Tiger Woods comes up short at another major, but is still the main attraction

  • Brooks Koepka holds off a challenge from Tiger Woods to win the U.S. PGA title and $1.98 million.
  • Google Trends ranked Woods at a maximum score of 100 during final round, and Koepka at just 27.
  • Woods has finished tied-sixth and second at the last two majors and is likely to be a captain's pick for the Ryder Cup.
Tiger Woods of the United States lines up a putt on the 16th green during the final round of the 2018 PGA Championship at Bellerive Country Club on August 12, 2018 in St Louis, Missouri. 
Streeter Lecka | PGA of America | PGA of America | Getty Images
Tiger Woods of the United States lines up a putt on the 16th green during the final round of the 2018 PGA Championship at Bellerive Country Club on August 12, 2018 in St Louis, Missouri. 

"Tiger's coming!" was the shout of one golf fan directed to Brooks Koepka during Sunday's final round at the U.S. PGA Championship.

Gentle baiting from the crowd, as well as several roars of delight from around the course after another Tiger Woods birdie, weren't enough to deter Koepka from a third major title. But the signs are there that Woods is again a force to be reckoned with.

American Koepka, 28, withstood stifling pressure and sweltering heat in St Louis, Missouri, to card a four-under 66 good enough for a two-shot victory, and claim the trophy and the $1.98 million prize.

Woods played his part though in front of a huge gathering of supporters, in pursuit of his first major title in a decade — and came close by returning a 64, his lowest final round in a major ever.

Winning at Bellerive means Koepka has now won three of the last seven majors and becomes only the fifth golfer and first since Woods in 2000 to triumph at both the PGA and U.S. Open in the same year.

"Other than me, my team, everybody was rooting for Tiger," Koepka said. "It kind of pushes you to step up your game."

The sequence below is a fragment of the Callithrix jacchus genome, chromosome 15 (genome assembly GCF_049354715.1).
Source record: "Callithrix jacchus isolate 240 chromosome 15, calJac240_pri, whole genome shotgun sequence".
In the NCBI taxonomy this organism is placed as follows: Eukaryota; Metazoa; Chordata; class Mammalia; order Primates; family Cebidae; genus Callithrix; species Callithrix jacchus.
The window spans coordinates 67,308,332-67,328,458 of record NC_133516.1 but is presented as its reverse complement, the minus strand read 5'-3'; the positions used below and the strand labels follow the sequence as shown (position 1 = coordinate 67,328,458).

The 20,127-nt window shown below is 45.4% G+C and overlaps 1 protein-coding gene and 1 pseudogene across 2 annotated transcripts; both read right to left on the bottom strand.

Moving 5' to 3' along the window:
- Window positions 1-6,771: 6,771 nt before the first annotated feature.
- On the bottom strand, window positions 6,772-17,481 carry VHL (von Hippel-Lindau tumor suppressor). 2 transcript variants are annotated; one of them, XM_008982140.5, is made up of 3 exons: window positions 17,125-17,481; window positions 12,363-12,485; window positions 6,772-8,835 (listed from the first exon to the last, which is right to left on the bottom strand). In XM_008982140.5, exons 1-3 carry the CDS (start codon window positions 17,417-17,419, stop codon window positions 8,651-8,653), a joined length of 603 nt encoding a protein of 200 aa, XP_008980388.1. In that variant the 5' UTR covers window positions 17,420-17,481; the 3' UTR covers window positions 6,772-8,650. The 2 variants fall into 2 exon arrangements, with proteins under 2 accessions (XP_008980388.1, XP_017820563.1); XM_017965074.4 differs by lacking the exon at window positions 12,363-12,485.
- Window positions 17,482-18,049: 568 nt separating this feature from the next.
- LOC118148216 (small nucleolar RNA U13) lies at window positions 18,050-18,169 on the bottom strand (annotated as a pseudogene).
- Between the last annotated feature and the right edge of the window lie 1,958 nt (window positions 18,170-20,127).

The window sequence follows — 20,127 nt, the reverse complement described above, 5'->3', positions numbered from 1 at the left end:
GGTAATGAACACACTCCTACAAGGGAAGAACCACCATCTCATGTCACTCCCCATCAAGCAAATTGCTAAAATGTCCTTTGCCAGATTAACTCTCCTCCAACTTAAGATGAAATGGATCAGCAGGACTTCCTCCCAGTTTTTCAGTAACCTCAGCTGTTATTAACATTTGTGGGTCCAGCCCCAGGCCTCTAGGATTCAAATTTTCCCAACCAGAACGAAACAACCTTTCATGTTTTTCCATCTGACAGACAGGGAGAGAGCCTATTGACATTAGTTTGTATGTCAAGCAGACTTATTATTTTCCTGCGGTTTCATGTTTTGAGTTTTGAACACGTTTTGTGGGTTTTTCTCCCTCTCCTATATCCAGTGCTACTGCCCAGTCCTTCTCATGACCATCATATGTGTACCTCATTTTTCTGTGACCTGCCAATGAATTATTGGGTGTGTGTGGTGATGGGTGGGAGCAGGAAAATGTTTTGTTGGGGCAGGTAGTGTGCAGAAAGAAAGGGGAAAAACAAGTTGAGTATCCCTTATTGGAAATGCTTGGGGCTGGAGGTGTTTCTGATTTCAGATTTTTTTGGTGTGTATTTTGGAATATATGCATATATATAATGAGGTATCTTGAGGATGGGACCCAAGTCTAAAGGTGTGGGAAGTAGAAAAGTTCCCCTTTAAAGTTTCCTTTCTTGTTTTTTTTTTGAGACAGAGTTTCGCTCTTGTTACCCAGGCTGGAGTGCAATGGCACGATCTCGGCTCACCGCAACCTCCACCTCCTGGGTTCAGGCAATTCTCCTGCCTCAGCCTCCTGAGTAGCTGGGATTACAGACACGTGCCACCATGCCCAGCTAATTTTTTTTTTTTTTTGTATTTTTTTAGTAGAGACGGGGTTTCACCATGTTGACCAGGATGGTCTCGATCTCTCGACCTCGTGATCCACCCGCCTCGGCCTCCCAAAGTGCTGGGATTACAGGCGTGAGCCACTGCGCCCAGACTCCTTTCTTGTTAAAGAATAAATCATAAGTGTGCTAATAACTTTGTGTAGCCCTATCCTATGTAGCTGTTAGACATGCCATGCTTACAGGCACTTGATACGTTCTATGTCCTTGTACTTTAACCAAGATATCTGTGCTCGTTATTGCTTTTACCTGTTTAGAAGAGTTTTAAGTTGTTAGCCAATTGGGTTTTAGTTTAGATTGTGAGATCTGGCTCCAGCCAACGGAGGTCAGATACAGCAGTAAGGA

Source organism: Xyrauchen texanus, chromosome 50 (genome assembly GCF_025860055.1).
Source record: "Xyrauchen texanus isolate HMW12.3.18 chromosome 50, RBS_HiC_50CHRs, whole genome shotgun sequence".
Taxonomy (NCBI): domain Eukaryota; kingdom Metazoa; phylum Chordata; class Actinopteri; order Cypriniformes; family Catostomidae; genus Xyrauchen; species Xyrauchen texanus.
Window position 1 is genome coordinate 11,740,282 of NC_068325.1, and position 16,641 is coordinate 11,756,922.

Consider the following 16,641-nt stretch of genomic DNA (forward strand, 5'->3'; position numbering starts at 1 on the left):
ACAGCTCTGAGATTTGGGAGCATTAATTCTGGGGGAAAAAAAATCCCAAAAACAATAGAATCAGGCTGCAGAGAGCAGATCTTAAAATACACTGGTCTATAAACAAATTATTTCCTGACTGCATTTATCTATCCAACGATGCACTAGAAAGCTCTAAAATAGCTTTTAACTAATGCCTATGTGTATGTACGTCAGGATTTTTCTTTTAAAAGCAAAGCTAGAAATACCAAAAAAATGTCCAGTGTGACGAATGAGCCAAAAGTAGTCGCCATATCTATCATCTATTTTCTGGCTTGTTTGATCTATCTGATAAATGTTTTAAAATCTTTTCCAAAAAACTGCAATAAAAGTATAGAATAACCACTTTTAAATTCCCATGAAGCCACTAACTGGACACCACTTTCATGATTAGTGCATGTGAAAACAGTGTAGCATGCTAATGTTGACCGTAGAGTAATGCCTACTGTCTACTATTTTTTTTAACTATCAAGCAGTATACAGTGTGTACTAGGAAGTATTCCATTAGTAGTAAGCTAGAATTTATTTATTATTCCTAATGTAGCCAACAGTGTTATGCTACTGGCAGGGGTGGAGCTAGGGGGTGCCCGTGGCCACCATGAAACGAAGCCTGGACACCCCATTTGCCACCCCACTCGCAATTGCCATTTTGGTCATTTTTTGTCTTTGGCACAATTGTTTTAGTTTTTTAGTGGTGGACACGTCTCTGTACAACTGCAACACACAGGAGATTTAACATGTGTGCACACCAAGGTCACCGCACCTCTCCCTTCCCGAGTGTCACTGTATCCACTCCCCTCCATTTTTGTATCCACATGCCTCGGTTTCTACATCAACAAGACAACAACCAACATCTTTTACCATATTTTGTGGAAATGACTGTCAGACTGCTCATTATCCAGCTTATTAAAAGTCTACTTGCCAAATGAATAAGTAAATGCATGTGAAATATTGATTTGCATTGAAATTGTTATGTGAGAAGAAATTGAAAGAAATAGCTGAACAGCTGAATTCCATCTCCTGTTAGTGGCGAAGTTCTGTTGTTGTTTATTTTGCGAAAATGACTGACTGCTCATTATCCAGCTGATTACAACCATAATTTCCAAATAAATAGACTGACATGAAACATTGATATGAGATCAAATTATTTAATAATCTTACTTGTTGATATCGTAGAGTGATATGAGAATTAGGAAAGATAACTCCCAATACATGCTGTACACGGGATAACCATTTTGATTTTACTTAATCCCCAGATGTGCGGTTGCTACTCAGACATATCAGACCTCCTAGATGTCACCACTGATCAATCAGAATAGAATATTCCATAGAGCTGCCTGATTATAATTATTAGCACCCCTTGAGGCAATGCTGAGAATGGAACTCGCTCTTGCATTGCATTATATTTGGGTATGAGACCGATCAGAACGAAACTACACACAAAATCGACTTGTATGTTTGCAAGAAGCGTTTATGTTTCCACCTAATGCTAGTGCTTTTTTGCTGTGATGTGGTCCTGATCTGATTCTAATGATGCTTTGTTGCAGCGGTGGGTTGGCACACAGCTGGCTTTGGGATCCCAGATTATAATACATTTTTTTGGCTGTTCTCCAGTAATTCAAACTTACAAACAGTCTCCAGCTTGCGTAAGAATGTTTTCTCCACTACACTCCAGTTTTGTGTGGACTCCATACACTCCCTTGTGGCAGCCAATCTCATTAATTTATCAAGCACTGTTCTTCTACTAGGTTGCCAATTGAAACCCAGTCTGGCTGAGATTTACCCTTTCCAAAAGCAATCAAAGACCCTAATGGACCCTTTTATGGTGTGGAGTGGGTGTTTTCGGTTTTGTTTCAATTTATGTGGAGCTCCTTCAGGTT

As Woods finished his round and had the clubhouse lead, he had a maximum value of 100, according to Google Trends. While at the same time, Koepka was languishing down at just 27. That's despite holding a clear lead and playing his final few holes on the course.

The sense of apathy, combined with the love of a sporting comeback, isn't of concern to Koepka, who accepts he won't be able to please everyone and still had the support of his fellow professionals.

"I've heard some frustration that he hasn't won a lot of other tournaments, but he's won three majors now, so he's definitely winning the right ones," Adam Scott said. The Australian was playing alongside Koepka in the final group and finished three shots behind him.

More vocal support should come Koepka's way next month when he takes part in the Ryder Cup as part of Team USA, after the top eight automatic picks heading to the event in Paris were confirmed.

By winning at Bellerive, Koepka finished top of the standings ahead of Dustin Johnson, Justin Thomas, Patrick Reed, Bubba Watson, Jordan Spieth, Rickie Fowler and Webb Simpson. Captain Jim Furyk will pick four others — three on September 3 and the final choice on September 9.

Woods, in finishing runner-up Sunday, jumped from 20th to 11th in the Ryder Cup standings, behind Bryson DeChambeau and Phil Mickelson.

It seems almost unthinkable that Furyk would leave out Woods given his form in the past two majors and his experience of seven previous Ryder Cups.

"I'm just pleased with what I've done so far, and now to be part of the Ryder Cup conversation, from where I've come to now, it's been pretty cool," 14-times major champion Woods said.

The wait continues for the Woods comeback to be completed with that elusive 15th major, but given his form so far in 2018, interest only looks set to increase.